H and geographic distance in thousands of kilometers by D, the
regression line for the graph is H ¼ 0.7668 0.00624D, with
correlation coefficient 0.867. Across the Americas, the correlation
between heterozygosity and distance from the Bering Strait ranges
from 0.457 to 0.573, and color bins are set to equalize the number of
points drawn in the four colors. From darkest to lightest, the four
colors represent points with correlations in (0.457, 0.444), (0.444,
0.328), (0.328, 0.498), and (0.498, 0.573), respectively. The most
strongly negative correlation occurs at 58.21178N 95.28W. Of 1,246
points plotted, 44 change colors compared to Figure 3.
Found at doi:10.1371/journal.pgen.0030185.sg017 (74 KB PDF).
Figure S18. The Mean and Standard Error Across 678 Loci of the
Number of Distinct Alleles as a Function of the Number of Sampled
Chromosomes, for the Reduced Dataset of 1,306 Individuals
The figure design follows that of Figure 2, with the results based on
1,306 individuals superimposed using thin lines on the results
obtained with all 1,484 individuals.
Found at doi:10.1371/journal.pgen.0030185.sg018 (530 KB PDF).
Figure S19. Neighbor-Joining Tree of Native American Populations
Based on Nei Genetic Distance, Using the Reduced Dataset of 1,306
Individuals
The figure design follows that of Figure 8.
Found at doi:10.1371/journal.pgen.0030185.sg019 (472 KB PDF).
Figure S20. The Mean and Standard Error Across 678 Loci of the
Number of Private Alleles as a Function of the Number of Sampled
Chromosomes, for the Reduced Dataset of 1,306 Individuals
The figure design follows that of Figure 9, with the results based on
1,306 individuals superimposed using thin lines on the results
obtained with all 1,484 individuals.
Found at doi:10.1371/journal.pgen.0030185.sg020 (514 KB PDF).
Table S1. Native American Populations Included in This Study, and
the Coordinates Used for Their Sampling Locations
Found at doi:10.1371/journal.pgen.0030185.st001 (18 KB PDF).
Table S2. Languages of the Native American Populations Included in
This Study, Classified According to Greenberg [34] and Ruhlen [35]
Found at doi:10.1371/journal.pgen.0030185.st002 (16 KB PDF).
Table S3. Discretized Matrix of Linguistic Distances for Pairs of
Populations, with All Stocks Treated as Equidistant
Found at doi:10.1371/journal.pgen.0030185.st003 (42 KB PDF).
Table S4. Number of Etymologies Shared between Language Stocks,
Among the 281 Etymologies Examined by Greenberg [34]
Found at doi:10.1371/journal.pgen.0030185.st004 (14 KB PDF).
Table S5. Number of Etymologies Unshared between Language
Stocks, Among the 281 Etymologies Examined by Greenberg [34]
Found at doi:10.1371/journal.pgen.0030185.st005 (14 KB PDF).
Table S6. Matrix of Linguistic Distances between Stocks, Based on the
Dice Index
Found at doi:10.1371/journal.pgen.0030185.st006 (15 KB PDF).
Table S7. Matrix of Linguistic Distances between Stocks, Based on the
Jaccard Index
Found at doi:10.1371/journal.pgen.0030185.st007 (15 KB PDF).
Table S8. Discretized Matrix of Linguistic Distances between Stocks,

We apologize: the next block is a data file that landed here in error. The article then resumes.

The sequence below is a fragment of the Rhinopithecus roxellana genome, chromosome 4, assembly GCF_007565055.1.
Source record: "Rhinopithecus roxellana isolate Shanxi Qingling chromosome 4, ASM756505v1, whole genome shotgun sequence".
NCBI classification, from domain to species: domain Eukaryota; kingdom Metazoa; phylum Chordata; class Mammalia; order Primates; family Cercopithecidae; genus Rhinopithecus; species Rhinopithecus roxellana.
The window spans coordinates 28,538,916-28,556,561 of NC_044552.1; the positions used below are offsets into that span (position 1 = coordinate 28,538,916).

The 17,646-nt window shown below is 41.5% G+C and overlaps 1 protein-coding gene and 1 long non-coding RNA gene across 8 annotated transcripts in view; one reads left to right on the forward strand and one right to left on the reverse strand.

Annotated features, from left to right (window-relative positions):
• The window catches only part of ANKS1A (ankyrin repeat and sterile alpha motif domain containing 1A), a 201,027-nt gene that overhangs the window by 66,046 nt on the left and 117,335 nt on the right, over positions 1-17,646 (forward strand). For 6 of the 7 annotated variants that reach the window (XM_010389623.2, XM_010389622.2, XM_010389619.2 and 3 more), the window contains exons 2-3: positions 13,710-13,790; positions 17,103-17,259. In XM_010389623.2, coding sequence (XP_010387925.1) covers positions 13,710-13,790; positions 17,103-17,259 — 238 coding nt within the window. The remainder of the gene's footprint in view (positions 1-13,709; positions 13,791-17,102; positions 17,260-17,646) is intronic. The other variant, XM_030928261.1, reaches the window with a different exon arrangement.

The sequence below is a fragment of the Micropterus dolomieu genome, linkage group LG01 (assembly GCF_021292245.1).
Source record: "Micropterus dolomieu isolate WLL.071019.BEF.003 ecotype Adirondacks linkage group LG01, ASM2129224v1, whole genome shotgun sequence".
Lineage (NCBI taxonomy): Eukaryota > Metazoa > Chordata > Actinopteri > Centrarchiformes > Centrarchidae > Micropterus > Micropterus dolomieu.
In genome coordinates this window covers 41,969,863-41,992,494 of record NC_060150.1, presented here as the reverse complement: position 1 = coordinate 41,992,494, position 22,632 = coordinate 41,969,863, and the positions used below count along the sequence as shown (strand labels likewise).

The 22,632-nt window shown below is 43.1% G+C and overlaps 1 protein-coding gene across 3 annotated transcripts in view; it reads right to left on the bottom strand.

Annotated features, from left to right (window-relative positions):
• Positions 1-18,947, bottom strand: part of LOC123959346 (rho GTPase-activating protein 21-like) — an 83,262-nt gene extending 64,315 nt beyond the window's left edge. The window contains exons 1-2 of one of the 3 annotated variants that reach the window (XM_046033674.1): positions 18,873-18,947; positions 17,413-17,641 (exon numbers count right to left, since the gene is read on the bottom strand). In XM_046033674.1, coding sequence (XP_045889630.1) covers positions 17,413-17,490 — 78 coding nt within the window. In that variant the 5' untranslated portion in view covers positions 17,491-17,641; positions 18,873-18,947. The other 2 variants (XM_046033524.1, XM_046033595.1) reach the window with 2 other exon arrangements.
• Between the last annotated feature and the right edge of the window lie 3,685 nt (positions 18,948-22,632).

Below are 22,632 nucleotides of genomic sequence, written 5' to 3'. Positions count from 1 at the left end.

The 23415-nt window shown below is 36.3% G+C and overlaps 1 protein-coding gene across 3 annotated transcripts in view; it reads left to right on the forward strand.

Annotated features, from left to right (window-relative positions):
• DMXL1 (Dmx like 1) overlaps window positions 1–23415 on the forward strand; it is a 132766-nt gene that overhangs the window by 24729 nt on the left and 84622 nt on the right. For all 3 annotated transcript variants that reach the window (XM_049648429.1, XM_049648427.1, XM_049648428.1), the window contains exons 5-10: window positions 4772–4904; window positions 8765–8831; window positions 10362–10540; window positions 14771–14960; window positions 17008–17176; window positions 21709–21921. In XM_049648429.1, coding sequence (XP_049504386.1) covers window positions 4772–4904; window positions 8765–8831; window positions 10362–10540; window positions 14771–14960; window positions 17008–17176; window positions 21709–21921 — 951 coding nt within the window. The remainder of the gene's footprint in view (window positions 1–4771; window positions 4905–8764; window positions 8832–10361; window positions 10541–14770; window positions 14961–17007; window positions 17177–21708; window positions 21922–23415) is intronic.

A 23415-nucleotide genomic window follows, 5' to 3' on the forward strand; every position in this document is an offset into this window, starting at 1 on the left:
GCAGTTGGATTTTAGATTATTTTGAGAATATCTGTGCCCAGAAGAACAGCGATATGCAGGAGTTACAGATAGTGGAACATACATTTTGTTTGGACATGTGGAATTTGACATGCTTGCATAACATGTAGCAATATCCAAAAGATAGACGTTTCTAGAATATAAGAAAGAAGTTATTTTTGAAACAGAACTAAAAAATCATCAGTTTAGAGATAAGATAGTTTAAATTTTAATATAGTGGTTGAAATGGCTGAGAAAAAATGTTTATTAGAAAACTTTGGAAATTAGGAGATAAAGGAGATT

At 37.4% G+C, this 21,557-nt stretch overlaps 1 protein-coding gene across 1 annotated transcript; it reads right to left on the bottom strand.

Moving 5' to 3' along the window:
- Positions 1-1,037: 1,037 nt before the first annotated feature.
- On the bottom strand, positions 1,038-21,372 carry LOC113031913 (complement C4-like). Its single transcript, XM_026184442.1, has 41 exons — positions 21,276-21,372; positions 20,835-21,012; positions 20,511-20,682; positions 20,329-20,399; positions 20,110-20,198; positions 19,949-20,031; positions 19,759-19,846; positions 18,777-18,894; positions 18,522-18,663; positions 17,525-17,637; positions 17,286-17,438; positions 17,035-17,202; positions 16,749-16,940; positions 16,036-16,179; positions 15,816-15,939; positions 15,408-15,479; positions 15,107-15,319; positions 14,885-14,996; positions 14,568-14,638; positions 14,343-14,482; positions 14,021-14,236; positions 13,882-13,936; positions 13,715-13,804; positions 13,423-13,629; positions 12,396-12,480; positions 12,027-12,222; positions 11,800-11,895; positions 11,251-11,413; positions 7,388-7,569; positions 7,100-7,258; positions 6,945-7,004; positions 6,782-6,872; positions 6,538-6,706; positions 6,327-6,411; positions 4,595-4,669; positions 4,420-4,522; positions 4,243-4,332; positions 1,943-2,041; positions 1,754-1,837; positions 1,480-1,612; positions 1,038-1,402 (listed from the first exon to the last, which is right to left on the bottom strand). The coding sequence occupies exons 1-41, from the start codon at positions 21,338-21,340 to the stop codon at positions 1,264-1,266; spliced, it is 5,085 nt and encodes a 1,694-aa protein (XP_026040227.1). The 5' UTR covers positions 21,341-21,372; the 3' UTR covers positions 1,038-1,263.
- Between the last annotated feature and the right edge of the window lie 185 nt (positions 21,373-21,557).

Based on the Dice Index
Found at doi:10.1371/journal.pgen.0030185.st008 (14 KB PDF).
Table S9. Discretized Matrix of Linguistic Distances between Stocks,
Based on the Jaccard Index
Found at doi:10.1371/journal.pgen.0030185.st009 (14 KB PDF).
Table S10. Discretized Matrix of Linguistic Distances for Pairs of
Populations, with Stock Distances Based on the Dice Index
Found at doi:10.1371/journal.pgen.0030185.st010 (45 KB PDF).
Table S11. Discretized Matrix of Linguistic Distances for Pairs of
Populations, with Stock Distances Based on the Jaccard Index
Found at doi:10.1371/journal.pgen.0030185.st011 (46 KB PDF).
Table S12. Correlation of Heterozygosity with Distance from the
Bering Strait When Excluding Populations with the Highest Level of
European Admixture
Found at doi:10.1371/journal.pgen.0030185.st012 (12 KB PDF).
Table S13. Inferred Relative Pairs within Populations (Part I)
Found at doi:10.1371/journal.pgen.0030185.st013 (14 KB PDF).
Table S14. Inferred Relative Pairs within Populations (Part II)
Found at doi:10.1371/journal.pgen.0030185.st014 (14 KB PDF).
Table S15. Inferred Relative Pairs within Populations (Part III)
Found at doi:10.1371/journal.pgen.0030185.st015 (14 KB PDF).
Table S16. Inferred Relative Pairs within Populations (Part IV)
Found at doi:10.1371/journal.pgen.0030185.st016 (14 KB PDF).
Table S17. Inferred Relative Pairs within Populations (Part V)
Found at doi:10.1371/journal.pgen.0030185.st017 (14 KB PDF).
Table S18. Number of Inferred Relative Pairs within Populations
Found at doi:10.1371/journal.pgen.0030185.st018 (13 KB PDF).
Table S19. The 38 Inferred Parent/Offspring Pairs in N436
Found at doi:10.1371/journal.pgen.0030185.st019 (15 KB PDF).
Table S20. The 47 Inferred Full Sib Pairs in N436
Found at doi:10.1371/journal.pgen.0030185.st020 (15 KB PDF).
Table S21. The 31 Inferred Within-Population Second-Degree
Relative Pairs in N436
Found at doi:10.1371/journal.pgen.0030185.st021 (15 KB PDF).
Table S22. The Five Inferred Parent/Parent/Offspring Trios in N436
Found at doi:10.1371/journal.pgen.0030185.st022 (12 KB PDF).
Table S23. Numbers of Individuals Excluded from N436 in N379 and
N354
Found at doi:10.1371/journal.pgen.0030185.st023 (14 KB PDF).
Table S24. The 57 Individuals Included in N436 but Not in N379
Found at doi:10.1371/journal.pgen.0030185.st024 (18 KB PDF).
PLoS Genetics | www.plosgenetics.org November 2007 | Volume 3 | Issue 11 | e1852064
Genetic Variation in Native Americans
Table S25. The 82 Individuals Included in N436 but Not in N354
Found at doi:10.1371/journal.pgen.0030185.st025 (18 KB PDF).
Table S26. The Missing Data Rate in N436, N379, and N354
Found at doi:10.1371/journal.pgen.0030185.st026 (13 KB PDF).
Table S27. Nei Genetic Distance Matrix for Native American
Populations
Found at doi:10.1371/journal.pgen.0030185.st027 (21 KB PDF).
Table S28. Reynolds Genetic Distance Matrix for Native American